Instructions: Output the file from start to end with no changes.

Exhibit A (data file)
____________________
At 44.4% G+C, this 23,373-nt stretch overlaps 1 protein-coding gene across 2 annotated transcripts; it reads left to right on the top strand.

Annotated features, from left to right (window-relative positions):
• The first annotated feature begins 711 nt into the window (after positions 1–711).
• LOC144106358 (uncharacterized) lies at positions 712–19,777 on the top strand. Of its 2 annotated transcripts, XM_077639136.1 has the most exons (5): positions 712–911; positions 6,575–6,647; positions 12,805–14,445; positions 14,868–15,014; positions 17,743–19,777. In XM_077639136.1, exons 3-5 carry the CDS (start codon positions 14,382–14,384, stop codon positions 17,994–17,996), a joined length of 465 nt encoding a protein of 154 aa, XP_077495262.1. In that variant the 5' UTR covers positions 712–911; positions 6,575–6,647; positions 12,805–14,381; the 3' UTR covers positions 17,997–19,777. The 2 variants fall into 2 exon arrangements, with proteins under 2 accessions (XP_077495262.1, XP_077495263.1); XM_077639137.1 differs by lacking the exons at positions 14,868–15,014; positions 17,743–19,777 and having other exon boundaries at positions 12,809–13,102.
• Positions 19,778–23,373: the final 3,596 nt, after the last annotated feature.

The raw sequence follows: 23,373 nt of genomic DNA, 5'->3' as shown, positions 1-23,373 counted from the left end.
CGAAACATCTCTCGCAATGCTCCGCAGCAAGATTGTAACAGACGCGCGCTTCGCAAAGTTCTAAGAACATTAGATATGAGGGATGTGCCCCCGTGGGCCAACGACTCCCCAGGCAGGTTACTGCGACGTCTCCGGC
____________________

At 44.4% G+C, this 23,373-nt stretch overlaps 1 protein-coding gene across 2 annotated transcripts; it reads left to right on the top strand.

Annotated features, from left to right (window-relative positions):
• The first annotated feature begins 711 nt into the window (after positions 1–711).
• LOC144106358 (uncharacterized) lies at positions 712–19,777 on the top strand. Of its 2 annotated transcripts, XM_077639136.1 has the most exons (5): positions 712–911; positions 6,575–6,647; positions 12,805–14,445; positions 14,868–15,014; positions 17,743–19,777. In XM_077639136.1, exons 3-5 carry the CDS (start codon positions 14,382–14,384, stop codon positions 17,994–17,996), a joined length of 465 nt encoding a protein of 154 aa, XP_077495262.1. In that variant the 5' UTR covers positions 712–911; positions 6,575–6,647; positions 12,805–14,381; the 3' UTR covers positions 17,997–19,777. The 2 variants fall into 2 exon arrangements, with proteins under 2 accessions (XP_077495262.1, XP_077495263.1); XM_077639137.1 differs by lacking the exons at positions 14,868–15,014; positions 17,743–19,777 and having other exon boundaries at positions 12,809–13,102.
• Positions 19,778–23,373: the final 3,596 nt, after the last annotated feature.

The raw sequence follows: 23,373 nt of genomic DNA, 5'->3' as shown, positions 1-23,373 counted from the left end.
CGAAACATCTCTCGCAATGCTCCGCAGCAAGATTGTAACAGACGCGCGCTTCGCAAAGTTCTAAGAACATTAGATATGAGGGATGTGCCCCCGTGGGCCAACGACTCCCCAGGCAGGTTACTGCGACGTCTCCGGC